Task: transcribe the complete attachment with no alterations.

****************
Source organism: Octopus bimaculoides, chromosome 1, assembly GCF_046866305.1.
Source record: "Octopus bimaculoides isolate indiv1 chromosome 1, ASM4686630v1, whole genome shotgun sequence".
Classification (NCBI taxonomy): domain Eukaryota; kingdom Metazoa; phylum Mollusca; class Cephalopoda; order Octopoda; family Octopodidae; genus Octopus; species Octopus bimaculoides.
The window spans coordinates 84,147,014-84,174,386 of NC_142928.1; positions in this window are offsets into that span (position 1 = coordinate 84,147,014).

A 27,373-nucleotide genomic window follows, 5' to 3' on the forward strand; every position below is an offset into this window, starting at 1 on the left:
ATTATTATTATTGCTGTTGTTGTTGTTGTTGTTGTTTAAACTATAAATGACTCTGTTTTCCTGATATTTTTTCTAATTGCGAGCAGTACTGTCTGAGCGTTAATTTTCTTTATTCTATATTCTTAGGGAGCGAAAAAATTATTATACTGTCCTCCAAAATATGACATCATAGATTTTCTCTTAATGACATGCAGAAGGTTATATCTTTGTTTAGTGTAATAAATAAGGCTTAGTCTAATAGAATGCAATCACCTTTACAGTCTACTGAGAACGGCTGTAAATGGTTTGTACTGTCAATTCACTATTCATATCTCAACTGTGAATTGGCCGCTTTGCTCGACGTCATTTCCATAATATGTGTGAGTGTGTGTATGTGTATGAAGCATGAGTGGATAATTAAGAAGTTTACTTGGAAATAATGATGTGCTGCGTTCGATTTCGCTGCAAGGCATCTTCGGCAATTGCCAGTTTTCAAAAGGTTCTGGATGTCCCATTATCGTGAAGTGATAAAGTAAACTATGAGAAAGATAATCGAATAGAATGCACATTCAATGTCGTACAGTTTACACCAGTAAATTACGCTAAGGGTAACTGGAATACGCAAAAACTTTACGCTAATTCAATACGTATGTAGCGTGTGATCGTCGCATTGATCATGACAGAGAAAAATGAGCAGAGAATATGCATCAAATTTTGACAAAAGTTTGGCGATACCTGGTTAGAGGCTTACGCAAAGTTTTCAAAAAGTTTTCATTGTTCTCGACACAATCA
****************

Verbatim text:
Source organism: Octopus bimaculoides, chromosome 1, assembly GCF_046866305.1.
Source record: "Octopus bimaculoides isolate indiv1 chromosome 1, ASM4686630v1, whole genome shotgun sequence".
Classification (NCBI taxonomy): domain Eukaryota; kingdom Metazoa; phylum Mollusca; class Cephalopoda; order Octopoda; family Octopodidae; genus Octopus; species Octopus bimaculoides.
The window spans coordinates 84,147,014-84,174,386 of NC_142928.1; positions in this window are offsets into that span (position 1 = coordinate 84,147,014).

A 27,373-nucleotide genomic window follows, 5' to 3' on the forward strand; every position below is an offset into this window, starting at 1 on the left:
ATTATTATTATTGCTGTTGTTGTTGTTGTTGTTGTTTAAACTATAAATGACTCTGTTTTCCTGATATTTTTTCTAATTGCGAGCAGTACTGTCTGAGCGTTAATTTTCTTTATTCTATATTCTTAGGGAGCGAAAAAATTATTATACTGTCCTCCAAAATATGACATCATAGATTTTCTCTTAATGACATGCAGAAGGTTATATCTTTGTTTAGTGTAATAAATAAGGCTTAGTCTAATAGAATGCAATCACCTTTACAGTCTACTGAGAACGGCTGTAAATGGTTTGTACTGTCAATTCACTATTCATATCTCAACTGTGAATTGGCCGCTTTGCTCGACGTCATTTCCATAATATGTGTGAGTGTGTGTATGTGTATGAAGCATGAGTGGATAATTAAGAAGTTTACTTGGAAATAATGATGTGCTGCGTTCGATTTCGCTGCAAGGCATCTTCGGCAATTGCCAGTTTTCAAAAGGTTCTGGATGTCCCATTATCGTGAAGTGATAAAGTAAACTATGAGAAAGATAATCGAATAGAATGCACATTCAATGTCGTACAGTTTACACCAGTAAATTACGCTAAGGGTAACTGGAATACGCAAAAACTTTACGCTAATTCAATACGTATGTAGCGTGTGATCGTCGCATTGATCATGACAGAGAAAAATGAGCAGAGAATATGCATCAAATTTTGACAAAAGTTTGGCGATACCTGGTTAGAGGCTTACGCAAAGTTTTCAAAAAGTTTTCATTGTTCTCGACACAATCA